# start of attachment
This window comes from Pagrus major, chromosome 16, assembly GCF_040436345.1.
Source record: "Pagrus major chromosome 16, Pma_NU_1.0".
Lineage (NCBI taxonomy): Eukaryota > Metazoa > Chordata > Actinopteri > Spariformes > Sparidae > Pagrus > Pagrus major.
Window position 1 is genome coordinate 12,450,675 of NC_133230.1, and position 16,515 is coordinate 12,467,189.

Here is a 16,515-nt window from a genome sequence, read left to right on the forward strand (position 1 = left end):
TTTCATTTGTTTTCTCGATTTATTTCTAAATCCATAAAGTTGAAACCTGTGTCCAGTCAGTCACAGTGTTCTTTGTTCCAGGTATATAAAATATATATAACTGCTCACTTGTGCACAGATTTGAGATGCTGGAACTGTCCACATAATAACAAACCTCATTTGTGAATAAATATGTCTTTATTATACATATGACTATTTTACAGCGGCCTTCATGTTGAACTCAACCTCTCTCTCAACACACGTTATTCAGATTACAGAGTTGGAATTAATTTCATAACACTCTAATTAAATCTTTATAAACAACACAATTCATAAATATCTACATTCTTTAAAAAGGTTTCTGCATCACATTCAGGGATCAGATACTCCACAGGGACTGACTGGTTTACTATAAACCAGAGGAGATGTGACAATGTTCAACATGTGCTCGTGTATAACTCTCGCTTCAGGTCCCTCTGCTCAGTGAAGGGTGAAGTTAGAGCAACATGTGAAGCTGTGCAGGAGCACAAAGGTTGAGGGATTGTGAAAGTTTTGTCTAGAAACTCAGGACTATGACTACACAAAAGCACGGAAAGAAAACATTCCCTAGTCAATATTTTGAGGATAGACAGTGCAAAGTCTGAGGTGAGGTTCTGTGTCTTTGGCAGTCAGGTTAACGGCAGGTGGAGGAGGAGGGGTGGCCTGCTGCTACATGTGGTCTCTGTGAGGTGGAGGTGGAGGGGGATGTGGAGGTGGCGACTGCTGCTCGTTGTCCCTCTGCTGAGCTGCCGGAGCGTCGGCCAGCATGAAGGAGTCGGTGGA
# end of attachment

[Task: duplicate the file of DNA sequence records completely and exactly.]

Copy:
This window comes from Pagrus major, chromosome 16, assembly GCF_040436345.1.
Source record: "Pagrus major chromosome 16, Pma_NU_1.0".
Lineage (NCBI taxonomy): Eukaryota > Metazoa > Chordata > Actinopteri > Spariformes > Sparidae > Pagrus > Pagrus major.
Window position 1 is genome coordinate 12,450,675 of NC_133230.1, and position 16,515 is coordinate 12,467,189.

Here is a 16,515-nt window from a genome sequence, read left to right on the forward strand (position 1 = left end):
TTTCATTTGTTTTCTCGATTTATTTCTAAATCCATAAAGTTGAAACCTGTGTCCAGTCAGTCACAGTGTTCTTTGTTCCAGGTATATAAAATATATATAACTGCTCACTTGTGCACAGATTTGAGATGCTGGAACTGTCCACATAATAACAAACCTCATTTGTGAATAAATATGTCTTTATTATACATATGACTATTTTACAGCGGCCTTCATGTTGAACTCAACCTCTCTCTCAACACACGTTATTCAGATTACAGAGTTGGAATTAATTTCATAACACTCTAATTAAATCTTTATAAACAACACAATTCATAAATATCTACATTCTTTAAAAAGGTTTCTGCATCACATTCAGGGATCAGATACTCCACAGGGACTGACTGGTTTACTATAAACCAGAGGAGATGTGACAATGTTCAACATGTGCTCGTGTATAACTCTCGCTTCAGGTCCCTCTGCTCAGTGAAGGGTGAAGTTAGAGCAACATGTGAAGCTGTGCAGGAGCACAAAGGTTGAGGGATTGTGAAAGTTTTGTCTAGAAACTCAGGACTATGACTACACAAAAGCACGGAAAGAAAACATTCCCTAGTCAATATTTTGAGGATAGACAGTGCAAAGTCTGAGGTGAGGTTCTGTGTCTTTGGCAGTCAGGTTAACGGCAGGTGGAGGAGGAGGGGTGGCCTGCTGCTACATGTGGTCTCTGTGAGGTGGAGGTGGAGGGGGATGTGGAGGTGGCGACTGCTGCTCGTTGTCCCTCTGCTGAGCTGCCGGAGCGTCGGCCAGCATGAAGGAGTCGGTGGA